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Concise Critical Appraisal: Cerebral Oxygen Metabolism and RBC Transfusion in Infants

The use of transfusion in critically ill children or those who have undergone major surgery has declined since the publication of the landmark articles by Hébert et al (N Engl J Med. 1999;340:409-417) and Lacroix  et al (N Engl J Med. 2007;356:1609-1619). It has now become the standard of care to limit the use of transfusion to most critically ill but hemodynamically stable children to maintain a transfusion trigger of 7 mg/dL. While most of the literature dealing with transfusions supports this trigger, the actual effect on oxygen delivery (DO2) to specific organs and the issue of potential morbidity secondary to diminished DO2 from anemia have not been fully elucidated. Neunhoeffer et al (Pediatr Crit Care Med. 2018;19:318-327) sought to use noninvasive means to determine the changes in cerebral oxygen metabolism in infants younger than 6 months who have undergone major surgery. By measuring cerebral oxygen saturation and cerebral microperfusion, the authors hypothesized that they could find a population of critically ill infants who had restricted DO2 that would improve after transfusion.

For this prospective, observational cohort study, the authors used physiologic data obtained using tissue spectrometry and laser Doppler flowmetry from 58 infants who underwent surgery. These infants were divided into 3 groups based on the type of surgery—infants who underwent major noncardiac surgery (group 1), infants with congenital heart disease who underwent primary biventricular repair (group 2), and infants with functionally univentricular hearts who underwent palliative procedures (group 3). The authors then measured physiologic variables, including cerebral oxygen saturation (cSO2) and relative cerebral blood flow (rcFlow), in order to calculate cerebral fractional tissue oxygen extraction (cFTOE), arteriocerebral difference in oxygen content (acDO2) and cerebral metabolic rate of oxygen metabolism (CMRO2), before and after transfusion.

Using these noninvasive modalities, the authors demonstrated that transfusion resulted in no significant change in arterial carbon dioxide, heart rate, lactate, or pH, although groups 1 and 2 had increases in mean arterial pressure (MAP). In addition to this change in MAP, the authors demonstrated that posttransfusion cSO2 values were statistically higher in all groups and that cFTOE decreased, although rcFlow, acDO2, and aCMRO2 remained unchanged. These latter measures suggest that, even though oxygen extraction decreased, the fact that cerebral blood flow remained the same as well as aCMRO2, there did not appear to be a significant pretransfusion oxygen deficit in these patients. Even though oxygen extractions decreased, these latter measures demonstrate that there was no pretransfusion oxygen deficit since cerebral blood flow and CMRO2 remained the same The authors comment on a possible role of altered cerebral autoregulation as well. They also found that infants with a cFTOE > 0.4 had a steep increase in cSO2 and that this degree of extraction was seen more commonly among the two groups of infants with congenital heart disease.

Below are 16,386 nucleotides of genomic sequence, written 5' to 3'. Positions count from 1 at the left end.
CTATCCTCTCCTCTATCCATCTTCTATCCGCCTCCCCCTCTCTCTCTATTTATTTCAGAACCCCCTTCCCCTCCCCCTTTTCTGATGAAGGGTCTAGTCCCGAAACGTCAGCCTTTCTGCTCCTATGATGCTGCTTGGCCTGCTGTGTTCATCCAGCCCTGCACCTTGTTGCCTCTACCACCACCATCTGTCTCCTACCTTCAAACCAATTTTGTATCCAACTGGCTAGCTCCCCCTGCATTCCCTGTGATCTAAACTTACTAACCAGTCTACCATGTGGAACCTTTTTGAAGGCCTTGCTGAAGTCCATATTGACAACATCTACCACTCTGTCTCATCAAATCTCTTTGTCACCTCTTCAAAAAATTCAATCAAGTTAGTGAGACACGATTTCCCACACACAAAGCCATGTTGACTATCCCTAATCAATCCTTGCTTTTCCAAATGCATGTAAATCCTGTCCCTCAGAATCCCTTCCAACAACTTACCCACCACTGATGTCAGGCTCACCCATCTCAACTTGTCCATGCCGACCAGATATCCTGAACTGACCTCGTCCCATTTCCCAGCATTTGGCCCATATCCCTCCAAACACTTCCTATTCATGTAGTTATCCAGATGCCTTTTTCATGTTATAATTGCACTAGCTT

The authors comment that elevated cFTOE had been previously associated with poor neurologic outcomes in preterm infants and that cFTOE could serve as a surrogate measure of the adequacy of oxygenation in their patient population as well. They also suggest that infants who had more profound (> 0.4) extraction, and subsequently a more profound rise in cSO2, may be better candidates for transfusion than infants with the same hemoglobin value but lower extraction.

This study supports the use of physiologic variables, obtained noninvasively, to make the decision of whether to transfuse a critically ill infant who has undergone surgery. This may be an important place to start in making this decision, but more outcome data must be obtained. While anemia may be bad for these infants, the risks of transfusion may be worse.

Author of this installment of Concise Critical Appraisal:

Daniel E. Sloniewsky, MD, is an associate professor in the Division of Pediatric Critical Care Medicine in the Department of Pediatrics at Stony Brook Long Island Children’s Hospital. Dr. Sloniewsky is an editor of Concise Critical Appraisal.

Posted: 6/15/2018 | 0 comments




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